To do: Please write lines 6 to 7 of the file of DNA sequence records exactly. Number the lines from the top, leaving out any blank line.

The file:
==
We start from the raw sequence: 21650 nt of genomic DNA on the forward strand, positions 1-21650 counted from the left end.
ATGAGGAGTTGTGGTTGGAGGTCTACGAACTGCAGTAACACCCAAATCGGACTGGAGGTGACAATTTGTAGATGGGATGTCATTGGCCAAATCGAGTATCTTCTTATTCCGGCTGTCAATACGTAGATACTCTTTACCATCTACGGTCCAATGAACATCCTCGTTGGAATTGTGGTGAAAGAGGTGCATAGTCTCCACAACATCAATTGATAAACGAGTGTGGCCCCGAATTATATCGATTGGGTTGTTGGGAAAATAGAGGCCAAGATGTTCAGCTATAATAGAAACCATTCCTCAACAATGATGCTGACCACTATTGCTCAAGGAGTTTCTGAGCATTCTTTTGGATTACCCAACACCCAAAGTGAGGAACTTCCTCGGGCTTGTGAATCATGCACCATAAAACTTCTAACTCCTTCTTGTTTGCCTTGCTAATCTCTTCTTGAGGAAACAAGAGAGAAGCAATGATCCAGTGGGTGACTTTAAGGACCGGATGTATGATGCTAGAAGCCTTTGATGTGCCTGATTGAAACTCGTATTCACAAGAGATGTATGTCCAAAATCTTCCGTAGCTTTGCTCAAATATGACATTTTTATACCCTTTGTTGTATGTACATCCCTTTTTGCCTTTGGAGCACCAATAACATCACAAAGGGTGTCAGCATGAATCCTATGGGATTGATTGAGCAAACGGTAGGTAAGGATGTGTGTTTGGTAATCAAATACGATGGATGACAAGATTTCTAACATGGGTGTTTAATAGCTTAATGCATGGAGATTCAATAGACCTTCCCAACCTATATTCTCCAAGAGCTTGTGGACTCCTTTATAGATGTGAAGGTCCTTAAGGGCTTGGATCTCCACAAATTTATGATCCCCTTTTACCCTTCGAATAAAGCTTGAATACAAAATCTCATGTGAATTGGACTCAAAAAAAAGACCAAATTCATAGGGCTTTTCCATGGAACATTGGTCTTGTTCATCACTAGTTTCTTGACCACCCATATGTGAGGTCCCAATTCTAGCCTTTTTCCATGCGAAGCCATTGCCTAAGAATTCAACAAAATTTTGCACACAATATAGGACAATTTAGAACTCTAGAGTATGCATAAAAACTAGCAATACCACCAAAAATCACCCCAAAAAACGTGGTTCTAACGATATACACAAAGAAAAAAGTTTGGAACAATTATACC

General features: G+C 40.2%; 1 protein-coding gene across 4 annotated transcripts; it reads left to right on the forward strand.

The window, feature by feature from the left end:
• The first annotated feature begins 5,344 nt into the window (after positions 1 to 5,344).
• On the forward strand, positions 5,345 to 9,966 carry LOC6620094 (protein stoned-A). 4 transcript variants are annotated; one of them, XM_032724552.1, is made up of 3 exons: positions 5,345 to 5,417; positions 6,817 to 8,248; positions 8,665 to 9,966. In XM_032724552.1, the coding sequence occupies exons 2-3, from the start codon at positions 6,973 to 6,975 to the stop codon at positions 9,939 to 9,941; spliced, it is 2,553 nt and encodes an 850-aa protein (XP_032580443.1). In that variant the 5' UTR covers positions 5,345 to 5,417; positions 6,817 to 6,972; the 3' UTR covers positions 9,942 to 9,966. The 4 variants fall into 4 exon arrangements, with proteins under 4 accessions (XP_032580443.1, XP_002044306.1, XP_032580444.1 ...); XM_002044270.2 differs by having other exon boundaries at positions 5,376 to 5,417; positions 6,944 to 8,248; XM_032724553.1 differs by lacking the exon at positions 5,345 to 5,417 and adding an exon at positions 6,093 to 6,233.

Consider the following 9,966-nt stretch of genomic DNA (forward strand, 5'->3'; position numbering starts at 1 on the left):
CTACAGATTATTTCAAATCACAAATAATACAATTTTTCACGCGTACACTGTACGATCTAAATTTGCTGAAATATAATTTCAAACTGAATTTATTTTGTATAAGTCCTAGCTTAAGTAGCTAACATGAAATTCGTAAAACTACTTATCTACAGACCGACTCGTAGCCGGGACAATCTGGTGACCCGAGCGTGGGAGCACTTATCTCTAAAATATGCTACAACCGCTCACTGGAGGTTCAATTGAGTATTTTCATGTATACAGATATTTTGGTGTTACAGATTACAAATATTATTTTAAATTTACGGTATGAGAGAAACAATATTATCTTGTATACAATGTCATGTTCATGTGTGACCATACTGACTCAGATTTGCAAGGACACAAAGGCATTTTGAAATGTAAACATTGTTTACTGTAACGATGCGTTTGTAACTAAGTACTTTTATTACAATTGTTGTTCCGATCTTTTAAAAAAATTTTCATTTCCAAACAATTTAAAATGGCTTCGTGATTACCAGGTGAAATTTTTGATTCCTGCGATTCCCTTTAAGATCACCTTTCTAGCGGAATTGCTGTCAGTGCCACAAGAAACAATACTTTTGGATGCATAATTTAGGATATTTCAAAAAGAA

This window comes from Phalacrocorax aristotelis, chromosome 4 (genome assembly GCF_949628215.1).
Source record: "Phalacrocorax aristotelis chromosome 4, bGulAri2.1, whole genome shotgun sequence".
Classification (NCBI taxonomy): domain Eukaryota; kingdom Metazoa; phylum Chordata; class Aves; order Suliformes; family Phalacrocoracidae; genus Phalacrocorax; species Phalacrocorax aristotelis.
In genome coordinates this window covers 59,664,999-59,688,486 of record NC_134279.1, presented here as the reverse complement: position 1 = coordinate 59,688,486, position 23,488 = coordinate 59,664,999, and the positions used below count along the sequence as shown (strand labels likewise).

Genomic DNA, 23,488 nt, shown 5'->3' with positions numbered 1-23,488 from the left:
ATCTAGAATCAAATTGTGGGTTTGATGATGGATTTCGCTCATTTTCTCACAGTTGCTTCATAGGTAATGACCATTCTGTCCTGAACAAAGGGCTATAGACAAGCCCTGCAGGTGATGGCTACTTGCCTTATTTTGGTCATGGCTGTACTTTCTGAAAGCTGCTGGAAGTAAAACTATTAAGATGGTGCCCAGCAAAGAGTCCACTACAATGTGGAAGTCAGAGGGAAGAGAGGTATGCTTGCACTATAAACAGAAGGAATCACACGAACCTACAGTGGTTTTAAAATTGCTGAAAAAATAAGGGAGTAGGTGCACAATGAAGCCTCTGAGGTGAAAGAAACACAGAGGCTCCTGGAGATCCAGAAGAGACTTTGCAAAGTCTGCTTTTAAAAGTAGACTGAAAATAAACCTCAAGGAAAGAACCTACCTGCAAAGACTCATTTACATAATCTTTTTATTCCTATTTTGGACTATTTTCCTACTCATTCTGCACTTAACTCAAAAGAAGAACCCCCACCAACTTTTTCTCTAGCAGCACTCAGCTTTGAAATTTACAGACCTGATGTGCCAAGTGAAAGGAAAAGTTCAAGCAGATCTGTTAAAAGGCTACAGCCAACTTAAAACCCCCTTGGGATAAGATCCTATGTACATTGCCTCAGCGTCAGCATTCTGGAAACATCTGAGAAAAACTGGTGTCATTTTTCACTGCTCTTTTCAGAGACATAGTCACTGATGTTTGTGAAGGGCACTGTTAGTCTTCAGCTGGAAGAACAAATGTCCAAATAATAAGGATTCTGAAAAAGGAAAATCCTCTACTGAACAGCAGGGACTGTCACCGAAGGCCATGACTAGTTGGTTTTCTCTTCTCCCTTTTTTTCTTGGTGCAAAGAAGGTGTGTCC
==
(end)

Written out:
• On the forward strand, positions 5,345 to 9,966 carry LOC6620094 (protein stoned-A). 4 transcript variants are annotated; one of them, XM_032724552.1, is made up of 3 exons: positions 5,345 to 5,417; positions 6,817 to 8,248; positions 8,665 to 9,966. In XM_032724552.1, the coding sequence occupies exons 2-3, from the start codon at positions 6,973 to 6,975 to the stop codon at positions 9,939 to 9,941; spliced, it is 2,553 nt and encodes an 850-aa protein (XP_032580443.1). In that variant the 5' UTR covers positions 5,345 to 5,417; positions 6,817 to 6,972; the 3' UTR covers positions 9,942 to 9,966. The 4 variants fall into 4 exon arrangements, with proteins under 4 accessions (XP_032580443.1, XP_002044306.1, XP_032580444.1 ...); XM_002044270.2 differs by having other exon boundaries at positions 5,376 to 5,417; positions 6,944 to 8,248; XM_032724553.1 differs by lacking the exon at positions 5,345 to 5,417 and adding an exon at positions 6,093 to 6,233.

Consider the following 9,966-nt stretch of genomic DNA (forward strand, 5'->3'; position numbering starts at 1 on the left):